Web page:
The 58th edition of the event in the British capital will kick off on Oct. 8 with the European premiere of the drama about a British code breaker during WWII, which also stars Keira Knightley.
LONDON — The Imitation Game, starring Benedict Cumberbatch and Keira Knightley, will open this year's BFI London Film Festival in October.
The 58th London Film Festival, organized in partnership with American Express, will host the movie's European premiere as its opening night gala.
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The event will take place at the Odeon Leicester Square cinema with a live "cinecast" from the red carpet and simultaneous screenings taking place at movie theaters across the U.K. Cumberbatch, Knightley and Norwegian director Morten Tyldum are expected to attend the event.
Last year, Tom Hanks starrer Captain Phillips, directed by Paul Greengrass, opened the festival.
The London festival this year runs Oct. 8-Oct. 19.
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The Imitation Game is the dramatic portrayal of the life and work of Alan Turing, a British pioneer of modern-day computing who is credited with cracking the German Enigma code.
The film is decribed as portraying the race against time by Turing and the British code-breaking center during World War II. "Turing, whose contributions and genius significantly shortened the war, saving thousands of lives, was the eventual victim of an unenlightened British establishment, but his work and legacy live on," the festival said about the film's subject.
Sherlock star Cumberbatch (Star Trek Into Darkness) portrays Turing, with Knightley playing close friend and fellow code-breaker Joan Clarke. The cast also features Rory Kinnear (Skyfall), Matthew Goode (A Single Man), Mark Strong (Tinker Tailor Soldier Spy), Charles Dance (Gosford Park, Game of Thrones), Allen Leech (Downton Abbey) and Matthew Beard (An Education).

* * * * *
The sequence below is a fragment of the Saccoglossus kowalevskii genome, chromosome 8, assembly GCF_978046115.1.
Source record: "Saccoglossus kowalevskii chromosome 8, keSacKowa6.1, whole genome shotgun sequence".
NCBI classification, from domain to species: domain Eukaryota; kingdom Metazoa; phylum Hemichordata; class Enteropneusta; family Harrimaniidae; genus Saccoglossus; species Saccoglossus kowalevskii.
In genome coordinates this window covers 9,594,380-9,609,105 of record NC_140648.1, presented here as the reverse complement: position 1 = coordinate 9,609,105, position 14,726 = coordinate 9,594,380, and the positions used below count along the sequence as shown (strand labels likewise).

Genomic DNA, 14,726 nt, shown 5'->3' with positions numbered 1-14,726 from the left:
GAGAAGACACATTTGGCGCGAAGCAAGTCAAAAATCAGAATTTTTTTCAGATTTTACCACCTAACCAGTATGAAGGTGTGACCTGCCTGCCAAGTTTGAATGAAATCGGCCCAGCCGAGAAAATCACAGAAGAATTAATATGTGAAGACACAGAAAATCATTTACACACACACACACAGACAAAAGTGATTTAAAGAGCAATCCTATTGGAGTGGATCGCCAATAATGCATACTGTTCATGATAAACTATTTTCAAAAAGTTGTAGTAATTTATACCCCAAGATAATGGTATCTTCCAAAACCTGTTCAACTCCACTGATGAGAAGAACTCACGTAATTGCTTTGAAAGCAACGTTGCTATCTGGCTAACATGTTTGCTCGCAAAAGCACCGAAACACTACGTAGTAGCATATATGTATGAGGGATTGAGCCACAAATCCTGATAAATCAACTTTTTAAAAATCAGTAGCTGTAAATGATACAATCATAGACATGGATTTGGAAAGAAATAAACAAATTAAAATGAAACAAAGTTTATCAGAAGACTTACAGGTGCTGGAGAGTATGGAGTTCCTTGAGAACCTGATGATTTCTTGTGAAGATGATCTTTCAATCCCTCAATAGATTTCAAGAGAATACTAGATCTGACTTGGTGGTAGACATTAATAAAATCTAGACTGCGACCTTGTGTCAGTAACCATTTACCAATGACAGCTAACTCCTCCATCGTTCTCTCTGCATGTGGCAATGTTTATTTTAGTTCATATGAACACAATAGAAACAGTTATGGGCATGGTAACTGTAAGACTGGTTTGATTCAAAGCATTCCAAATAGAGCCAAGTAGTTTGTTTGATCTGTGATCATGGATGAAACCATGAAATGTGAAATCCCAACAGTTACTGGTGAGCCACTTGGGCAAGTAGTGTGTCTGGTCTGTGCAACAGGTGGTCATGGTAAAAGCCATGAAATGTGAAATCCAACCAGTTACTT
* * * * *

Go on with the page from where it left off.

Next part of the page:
"We are thrilled to announce one of the most anticipated films of the year – The Imitation Game – as this year’s BFI London Film Festival opening night gala," said BFI London Film Festival director Clare Stewart. "Featuring extraordinary performances from the British talent in front of the camera and vividly directed by Morten Tyldum, The Imitation Game does cinematic justice to Alan Turing’s vision, determination and personal story as well as his enduring impact on British history and contemporary life."
Said Tyldum: "The experience of directing this film has been so tremendously rewarding, and I am humbled to share Alan's Turing's incredible story on opening night."
Added producer Teddy Schwarzman: "We are truly honored that The Imitation Game will be opening the 58th BFI London Film Festival. The film, shot in various locations throughout England, tells the story of an incredibly gifted yet unsung British hero."
Studiocanal is releasing the film in the U.K. starting Nov. 14. Filmnation Entertainment is overseeing international distribution.